The cement mortar was used for the bricklaying of brick specimen. The composition ratio of cement mortar was 1:4 (cement: sand). The quartz sand was used. Its texture was up to 2 mm, the cement--Portland cement. The ratio of water and cement was v/c = 1.05, the mortar mobility movements according to the cone penetration test--7 cm.

The compressive strength of cement mortar was determined while testing standard specimen according to LST EN 1015 standards. An elasticity modulus of mortar was determined while testing specimens with dimensions of 40x40x160 mm.

A series of 6 specimens--masony fragments--were produced to carry out the experiment investigation. The specimen of B1-B5 series were tested with a short-term static load after the 1, 2, 7, 14 and 34 days of hardening. After 1 day, the specimens of B6 series were loaded with gradually increasing load. The intensity of load was increased gradually every seven days and maintained for 34 days. The lever was used for loading (Fig. 2), which provides a constant load in each stage.

The variation of compressive stress is presented in Figure 3. The load intensity and its variations from the day 1 to the day 34 conform to the variation of stress at masonry wall when the weight of built constructions is increased. Such load intensity and its variation conforms to the increase in load of masonry wall during the first month of the construction (Fig. 3). The first and the third stages correspond to the load increase while bricklaying the walls in the ground and the first floors. The second and the fourth stages correspond to the load increase because of assembling ceiling slabs and weight of technical equipment.

Masonry fragments (Series B6) were affected with a progressively increasing static load and after 34 days were unloaded and tested with a short-term static load. At the same time (after 34 days) the not loaded specimens were tested as well (Series B5).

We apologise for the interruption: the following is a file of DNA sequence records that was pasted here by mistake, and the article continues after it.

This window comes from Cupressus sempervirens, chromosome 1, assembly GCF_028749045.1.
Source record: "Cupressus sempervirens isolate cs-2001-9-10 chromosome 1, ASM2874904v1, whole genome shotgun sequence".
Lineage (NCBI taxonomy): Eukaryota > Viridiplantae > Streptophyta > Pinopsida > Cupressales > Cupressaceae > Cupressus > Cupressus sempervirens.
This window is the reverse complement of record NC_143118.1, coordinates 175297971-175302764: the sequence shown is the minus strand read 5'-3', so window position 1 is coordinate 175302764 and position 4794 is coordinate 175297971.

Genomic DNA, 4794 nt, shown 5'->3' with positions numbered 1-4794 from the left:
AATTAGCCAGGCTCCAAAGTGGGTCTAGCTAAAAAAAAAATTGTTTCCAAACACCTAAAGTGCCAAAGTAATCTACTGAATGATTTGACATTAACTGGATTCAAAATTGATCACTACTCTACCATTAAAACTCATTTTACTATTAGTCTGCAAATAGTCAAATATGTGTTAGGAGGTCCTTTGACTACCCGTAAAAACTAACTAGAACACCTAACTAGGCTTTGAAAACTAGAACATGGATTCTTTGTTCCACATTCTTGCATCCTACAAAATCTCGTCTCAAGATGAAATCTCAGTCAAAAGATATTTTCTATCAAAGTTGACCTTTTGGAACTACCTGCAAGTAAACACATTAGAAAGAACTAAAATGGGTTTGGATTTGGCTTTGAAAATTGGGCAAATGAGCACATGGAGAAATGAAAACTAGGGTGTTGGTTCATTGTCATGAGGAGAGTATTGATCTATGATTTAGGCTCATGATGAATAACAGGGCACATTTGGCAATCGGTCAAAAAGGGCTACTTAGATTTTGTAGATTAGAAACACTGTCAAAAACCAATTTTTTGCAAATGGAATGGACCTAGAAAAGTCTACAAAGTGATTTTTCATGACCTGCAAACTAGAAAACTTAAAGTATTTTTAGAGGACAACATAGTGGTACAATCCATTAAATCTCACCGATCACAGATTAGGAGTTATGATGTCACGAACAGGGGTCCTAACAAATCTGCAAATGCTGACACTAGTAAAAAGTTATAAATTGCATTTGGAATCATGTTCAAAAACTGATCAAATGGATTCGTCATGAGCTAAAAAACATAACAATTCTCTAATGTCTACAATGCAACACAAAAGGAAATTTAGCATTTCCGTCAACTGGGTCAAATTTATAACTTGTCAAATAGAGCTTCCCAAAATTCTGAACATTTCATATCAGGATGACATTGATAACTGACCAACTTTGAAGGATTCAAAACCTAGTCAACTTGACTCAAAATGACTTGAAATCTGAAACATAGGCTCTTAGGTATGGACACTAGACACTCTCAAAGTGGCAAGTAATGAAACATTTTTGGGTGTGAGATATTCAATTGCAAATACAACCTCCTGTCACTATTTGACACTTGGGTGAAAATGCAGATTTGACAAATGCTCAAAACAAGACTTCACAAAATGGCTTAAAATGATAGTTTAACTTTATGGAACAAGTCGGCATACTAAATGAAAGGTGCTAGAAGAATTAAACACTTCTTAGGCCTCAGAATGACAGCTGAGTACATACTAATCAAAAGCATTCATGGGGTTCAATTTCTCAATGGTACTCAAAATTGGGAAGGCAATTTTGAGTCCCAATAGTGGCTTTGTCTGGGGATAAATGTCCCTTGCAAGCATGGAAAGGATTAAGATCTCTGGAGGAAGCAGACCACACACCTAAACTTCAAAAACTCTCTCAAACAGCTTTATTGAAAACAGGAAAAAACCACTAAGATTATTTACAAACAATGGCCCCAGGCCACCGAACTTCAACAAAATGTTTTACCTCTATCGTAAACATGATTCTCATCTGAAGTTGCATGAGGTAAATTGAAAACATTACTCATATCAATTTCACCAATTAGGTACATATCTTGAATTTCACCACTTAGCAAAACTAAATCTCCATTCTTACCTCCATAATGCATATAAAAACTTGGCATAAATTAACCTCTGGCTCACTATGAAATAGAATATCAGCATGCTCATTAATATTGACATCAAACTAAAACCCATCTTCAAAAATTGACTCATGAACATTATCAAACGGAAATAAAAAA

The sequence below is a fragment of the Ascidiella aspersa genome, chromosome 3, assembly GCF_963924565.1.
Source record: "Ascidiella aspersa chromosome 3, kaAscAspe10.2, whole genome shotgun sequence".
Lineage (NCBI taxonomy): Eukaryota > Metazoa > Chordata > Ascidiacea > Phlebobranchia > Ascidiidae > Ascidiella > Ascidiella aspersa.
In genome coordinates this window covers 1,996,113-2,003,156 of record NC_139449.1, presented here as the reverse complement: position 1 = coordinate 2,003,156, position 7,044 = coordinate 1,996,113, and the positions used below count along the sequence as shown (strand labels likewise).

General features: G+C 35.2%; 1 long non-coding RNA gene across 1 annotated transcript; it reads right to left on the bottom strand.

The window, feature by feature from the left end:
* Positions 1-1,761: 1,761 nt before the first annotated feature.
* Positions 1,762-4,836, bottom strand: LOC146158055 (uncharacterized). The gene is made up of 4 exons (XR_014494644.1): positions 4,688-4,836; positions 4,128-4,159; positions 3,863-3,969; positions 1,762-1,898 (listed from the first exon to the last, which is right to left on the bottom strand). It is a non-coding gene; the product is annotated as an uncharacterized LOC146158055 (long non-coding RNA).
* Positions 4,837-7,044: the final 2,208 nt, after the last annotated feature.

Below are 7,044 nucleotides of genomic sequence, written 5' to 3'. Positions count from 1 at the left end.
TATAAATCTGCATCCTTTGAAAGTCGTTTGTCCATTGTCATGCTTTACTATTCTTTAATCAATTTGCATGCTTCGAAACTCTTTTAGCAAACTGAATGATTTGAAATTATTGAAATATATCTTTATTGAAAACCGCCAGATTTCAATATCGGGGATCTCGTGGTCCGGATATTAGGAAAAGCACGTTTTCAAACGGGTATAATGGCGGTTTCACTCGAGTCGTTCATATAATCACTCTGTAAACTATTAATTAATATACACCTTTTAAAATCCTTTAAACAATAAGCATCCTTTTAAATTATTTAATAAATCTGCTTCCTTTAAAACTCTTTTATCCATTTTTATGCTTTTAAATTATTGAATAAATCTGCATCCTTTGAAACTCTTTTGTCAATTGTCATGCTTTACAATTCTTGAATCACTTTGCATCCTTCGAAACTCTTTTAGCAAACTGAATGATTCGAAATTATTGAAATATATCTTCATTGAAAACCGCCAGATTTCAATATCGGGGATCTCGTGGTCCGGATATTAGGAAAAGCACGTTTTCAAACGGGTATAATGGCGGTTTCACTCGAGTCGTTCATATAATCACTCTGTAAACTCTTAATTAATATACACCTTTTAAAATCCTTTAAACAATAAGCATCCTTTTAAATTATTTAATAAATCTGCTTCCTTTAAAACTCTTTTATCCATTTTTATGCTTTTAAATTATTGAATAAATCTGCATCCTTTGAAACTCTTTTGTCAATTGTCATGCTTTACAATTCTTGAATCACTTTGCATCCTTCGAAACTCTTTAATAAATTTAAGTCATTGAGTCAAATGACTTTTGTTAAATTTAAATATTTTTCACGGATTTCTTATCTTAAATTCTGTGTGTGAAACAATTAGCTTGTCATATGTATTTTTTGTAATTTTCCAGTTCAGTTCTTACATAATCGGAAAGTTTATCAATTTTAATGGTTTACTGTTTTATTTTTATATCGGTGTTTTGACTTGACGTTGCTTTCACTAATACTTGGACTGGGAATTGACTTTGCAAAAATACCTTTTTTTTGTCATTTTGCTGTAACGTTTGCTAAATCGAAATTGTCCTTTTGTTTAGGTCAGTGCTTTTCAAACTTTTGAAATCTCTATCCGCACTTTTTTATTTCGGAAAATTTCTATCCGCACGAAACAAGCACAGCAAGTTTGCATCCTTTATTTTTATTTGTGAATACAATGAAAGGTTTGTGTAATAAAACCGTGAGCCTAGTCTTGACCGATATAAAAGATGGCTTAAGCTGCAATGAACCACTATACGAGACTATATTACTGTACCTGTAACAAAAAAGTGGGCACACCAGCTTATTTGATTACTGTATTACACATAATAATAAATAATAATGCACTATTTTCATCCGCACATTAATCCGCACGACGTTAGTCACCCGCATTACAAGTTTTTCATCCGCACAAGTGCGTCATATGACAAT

During the test shrinkage deformations of the masonry bed joints were measured, the deformations of masonry, masonry units, and bed joints that were loaded with the progressively increasing compressive load, and also their variations were determined. Moreover, the changes of relative humidity were also observed (Fig. 4). The ambient temperature throughout the whole test period was constant 18 [degrees]C, the temperature fluctuations were [+ or -] 1[degrees]C.

While testing specimens that were not affected by short-term static load and those, which were affected by the load of changing intensity, the deformations of masonry units, masonry, and bed joints were measured as well.

The bed joint mortar plates were taken from specimens of Series B6 and the mortar compressive strength and its variation in the joint were tested while performing a double punch test.

3. Research results

While bricklaying the specimens, the depth of silicate brick water absorption at bed joint were recorded. An average depth of brick water absorption was about 9 mm (Fig. 5).

When the joint had formed after 1 hour the mortar was taken out and the bricks were weighted, and it was found that the bricks absorbed approximately 70 ml of water out of one mortar bed joint. After the absorbtion of water from the mortar joint, the ratio of water and cement decreased up to 90% and was equal to approximately 0.1. For this reason, the mortar becomes stiff and it affects the contacts' formation between joint and masonry unit.